shall wait upon heroic deeds,” the renown of Quebec will derive its chief lustre from the reflected glories of England, her might, valor and enduring genero

sity !

Prudens futuri temporis exitum
Caliginosâ nocte premit DEUS :

cras vel atra
Nube polum Pater occupato,
Vel sole puro : non tamen irritum
Quodcumque retro est, efficiet; neque
Diffinget, infectumque reddet,

Quod fugiens semel hora vexit.


RICHARD MONTGOMERY was a gentleman of good family, in the North of IRELAND, and connected by marriage with Viscount RANELAGH of that Kingdom. He had been Captain in the 17th Regiment of Foot, and had fought successfully the battles of ENGLAND, under the immortal WOLFE, on the Piains of Abra. ham. He afterwards married the daughter of Judge LIVINGSTON, of Livingston Manor, on the North River, who was living in 1818. MONTGOMERY imbibed the prevalent politics of his father-in-law's family, and joined the cause of the Colovists against the mother country.

MARSHALL, however, in his life of WASHINGTON, remarks, that, though he had embraced the American cause with enthusiasm, he had become wearied with its service. ... ... He bad determined to withdraw from the army, and had signified, before marching from Montreal, his resolution to resign the commission which had been conferred upon bim.” MARSHALL adds as a probable incentive to the storming of Quebec on the 31st December, 1775," the desire of closing his military career with a degree of brilliancy suited to the elevation of his mind, by the conquest of Quebec, and the addition of Canada to the United States."

The excellence of his qualities and disposition procured him an uncommon share of private affection, as his abilities and services had of public esteem. Soon after his death, the Con. tinental Congress ordered a magnificent Cenotaph to be erected

to his memory, in St. Paul's Church, New-YORK, with the following inscription ;

MONTGOMERY falls ! Let no fond breast repine,
That HAMPDEN's glorious death, hrave Chief, was thine.
With his shall Freedom consecrate thy name,
Shall date her rising glories from thy fame,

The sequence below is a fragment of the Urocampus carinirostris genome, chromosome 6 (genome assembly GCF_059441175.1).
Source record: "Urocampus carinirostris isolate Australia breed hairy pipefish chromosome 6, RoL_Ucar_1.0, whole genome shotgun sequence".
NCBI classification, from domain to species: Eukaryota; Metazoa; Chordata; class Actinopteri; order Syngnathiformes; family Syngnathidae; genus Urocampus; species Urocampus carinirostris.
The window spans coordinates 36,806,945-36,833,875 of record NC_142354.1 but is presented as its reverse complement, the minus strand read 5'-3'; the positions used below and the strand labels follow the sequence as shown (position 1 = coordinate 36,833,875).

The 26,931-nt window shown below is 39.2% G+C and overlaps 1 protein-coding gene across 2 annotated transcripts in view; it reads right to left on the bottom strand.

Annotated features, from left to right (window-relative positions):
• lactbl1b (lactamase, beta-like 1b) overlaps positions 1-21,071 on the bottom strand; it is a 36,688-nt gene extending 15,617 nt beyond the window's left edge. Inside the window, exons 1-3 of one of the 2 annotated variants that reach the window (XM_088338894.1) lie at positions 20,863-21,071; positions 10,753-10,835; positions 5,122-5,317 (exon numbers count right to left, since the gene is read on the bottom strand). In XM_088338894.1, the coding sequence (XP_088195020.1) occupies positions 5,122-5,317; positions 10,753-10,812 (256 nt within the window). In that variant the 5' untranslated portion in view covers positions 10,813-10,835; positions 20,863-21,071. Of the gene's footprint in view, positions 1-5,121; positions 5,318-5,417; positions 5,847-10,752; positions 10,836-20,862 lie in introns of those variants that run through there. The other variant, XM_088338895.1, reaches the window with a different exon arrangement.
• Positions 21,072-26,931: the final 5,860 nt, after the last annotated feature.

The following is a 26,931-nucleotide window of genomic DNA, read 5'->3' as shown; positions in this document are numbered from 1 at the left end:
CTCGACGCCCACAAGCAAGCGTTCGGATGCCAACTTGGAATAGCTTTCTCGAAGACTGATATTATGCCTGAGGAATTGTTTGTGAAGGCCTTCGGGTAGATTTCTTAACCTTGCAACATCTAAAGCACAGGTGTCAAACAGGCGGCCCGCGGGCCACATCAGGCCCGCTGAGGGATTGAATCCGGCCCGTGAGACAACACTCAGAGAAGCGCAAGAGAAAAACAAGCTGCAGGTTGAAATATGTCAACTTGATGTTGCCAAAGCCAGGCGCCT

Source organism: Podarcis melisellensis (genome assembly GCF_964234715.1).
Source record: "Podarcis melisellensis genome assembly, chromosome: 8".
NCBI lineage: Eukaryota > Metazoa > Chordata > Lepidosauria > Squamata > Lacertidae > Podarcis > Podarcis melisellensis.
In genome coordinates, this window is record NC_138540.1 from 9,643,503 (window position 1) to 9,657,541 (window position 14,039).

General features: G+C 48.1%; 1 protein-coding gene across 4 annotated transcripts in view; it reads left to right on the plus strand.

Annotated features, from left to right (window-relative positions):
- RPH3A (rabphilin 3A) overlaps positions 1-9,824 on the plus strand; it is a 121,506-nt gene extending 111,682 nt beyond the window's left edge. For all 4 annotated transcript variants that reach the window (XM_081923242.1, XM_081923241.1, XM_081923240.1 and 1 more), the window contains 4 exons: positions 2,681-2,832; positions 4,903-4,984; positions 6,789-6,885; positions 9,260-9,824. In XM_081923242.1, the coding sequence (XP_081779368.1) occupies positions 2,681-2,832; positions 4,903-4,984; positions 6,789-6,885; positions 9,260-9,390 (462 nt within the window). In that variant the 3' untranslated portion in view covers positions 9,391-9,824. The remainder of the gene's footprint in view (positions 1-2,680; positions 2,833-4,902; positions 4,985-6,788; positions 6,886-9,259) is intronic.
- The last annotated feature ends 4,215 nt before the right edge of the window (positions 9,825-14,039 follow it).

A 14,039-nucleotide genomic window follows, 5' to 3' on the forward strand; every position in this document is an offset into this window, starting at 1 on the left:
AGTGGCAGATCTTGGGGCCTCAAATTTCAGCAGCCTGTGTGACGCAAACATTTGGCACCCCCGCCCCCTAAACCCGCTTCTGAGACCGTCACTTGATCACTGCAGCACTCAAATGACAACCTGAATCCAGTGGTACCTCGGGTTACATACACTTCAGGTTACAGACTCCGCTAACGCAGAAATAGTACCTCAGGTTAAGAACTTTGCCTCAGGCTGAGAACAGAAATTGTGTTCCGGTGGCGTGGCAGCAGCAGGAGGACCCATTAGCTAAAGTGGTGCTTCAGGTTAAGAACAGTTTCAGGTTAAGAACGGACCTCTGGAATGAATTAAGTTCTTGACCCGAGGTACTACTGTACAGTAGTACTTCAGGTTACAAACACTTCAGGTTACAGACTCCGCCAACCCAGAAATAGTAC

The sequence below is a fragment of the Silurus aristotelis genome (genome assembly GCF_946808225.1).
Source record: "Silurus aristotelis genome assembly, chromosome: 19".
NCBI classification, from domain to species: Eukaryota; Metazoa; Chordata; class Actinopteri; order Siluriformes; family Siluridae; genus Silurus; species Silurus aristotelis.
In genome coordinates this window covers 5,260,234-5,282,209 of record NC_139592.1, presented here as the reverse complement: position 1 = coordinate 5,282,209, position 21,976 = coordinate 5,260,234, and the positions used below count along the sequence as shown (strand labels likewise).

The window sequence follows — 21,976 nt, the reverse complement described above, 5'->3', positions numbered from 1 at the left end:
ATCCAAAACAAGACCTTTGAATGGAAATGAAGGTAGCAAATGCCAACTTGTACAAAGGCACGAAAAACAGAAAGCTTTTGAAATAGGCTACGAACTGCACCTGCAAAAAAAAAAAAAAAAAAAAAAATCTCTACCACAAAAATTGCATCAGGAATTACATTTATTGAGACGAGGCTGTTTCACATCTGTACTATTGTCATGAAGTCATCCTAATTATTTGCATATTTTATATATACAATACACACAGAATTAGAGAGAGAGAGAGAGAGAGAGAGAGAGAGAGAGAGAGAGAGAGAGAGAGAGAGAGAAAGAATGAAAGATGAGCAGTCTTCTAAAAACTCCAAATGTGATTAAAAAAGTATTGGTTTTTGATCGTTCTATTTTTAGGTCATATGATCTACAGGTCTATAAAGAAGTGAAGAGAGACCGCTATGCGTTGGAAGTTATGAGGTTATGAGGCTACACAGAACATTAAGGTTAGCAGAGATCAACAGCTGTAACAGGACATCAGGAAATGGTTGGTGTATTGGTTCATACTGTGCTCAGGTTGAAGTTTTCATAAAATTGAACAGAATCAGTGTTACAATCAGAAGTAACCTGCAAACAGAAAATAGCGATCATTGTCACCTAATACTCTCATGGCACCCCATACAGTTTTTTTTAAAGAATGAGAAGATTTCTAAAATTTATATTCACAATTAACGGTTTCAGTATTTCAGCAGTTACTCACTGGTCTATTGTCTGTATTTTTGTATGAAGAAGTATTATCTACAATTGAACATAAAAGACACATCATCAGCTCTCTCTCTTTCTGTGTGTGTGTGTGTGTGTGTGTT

Shall build her throne of Empire on thy grave-

What nobler fate can patriot virtue crave ! The following matter of fact relating to the disinterment of the remains of this officer is unquestionably authentic. In the year 1818, a request having been made to the Governor-inChief, Sir John Sherbrooke, for leave to disinter the remains of General Montgomery, in order that they might be conveyed to New-York, and there re-interred, His Excellency acceded to the request, which came to him on the part of Mrs. Montgomery, the widow of the General. Mr. JAMES THOMPSON, an old gentleman of respectability, serving in the Engineer De. partment at Quebec, (a Serjeant under General Wolpe at the conquest,) who bore arms during i he siege of the winter 1775-6 in defence of the city, and on the morning after the attack, had found the body of the deceased General, and afterwards saw it interred in one of the bastions near St. Lewis-Gate, by order of the British Commander, was now ordered to explore the place of interment and dig up the remains. This he accordingly did in the presence of one of His Excellency's Aides-de-Camp, Captain Freer ; and although the spot where the body had been deposited was entirely altered in appearance, from the demolition of an old building or powder magazine which was near it, and the subsequent construction of a range of barracks, he hit upon the foot of the coffin, which was much decayed, but of the identity whereof there could not be a doubt, no other body having been interred in its immediate neighbourhood, except those of the General's two Aides, M.Pherson and Cheeseman, which were placed on each side of their master's body, in their clothes, and without coffins. Mr. Thompson gave the following affidavit of the facts in order to satisfy the surviving relations and friends of General MONTGOMERY, that the remains which had been so disinterred after the lapse of forty-two years by the same hand that had interred them, were really those of the late General :

“ I, JAMES THOMPSON, of the city of Quebec, in the Province of Lower Canada, do testify and declare-that I served in the capacity of an Assistant Engineer during the siege of this city, invested during the years 1775 and 1776 by the American forces under the command of the late Major General RICHARD MONTGOMERY. That in an attack made by the American troops under the immediate command of General MoNTGOMERY, in the night of the 31st December, 1775. on a British post at the southernmost extremity of the city, near Près-de-Ville, the General received a mortal wound, and with him were killed his two Aides-de-Camp, McPherson and Cheeseman, who were found in the morning of the 1st January, 1776, almost covered with snow.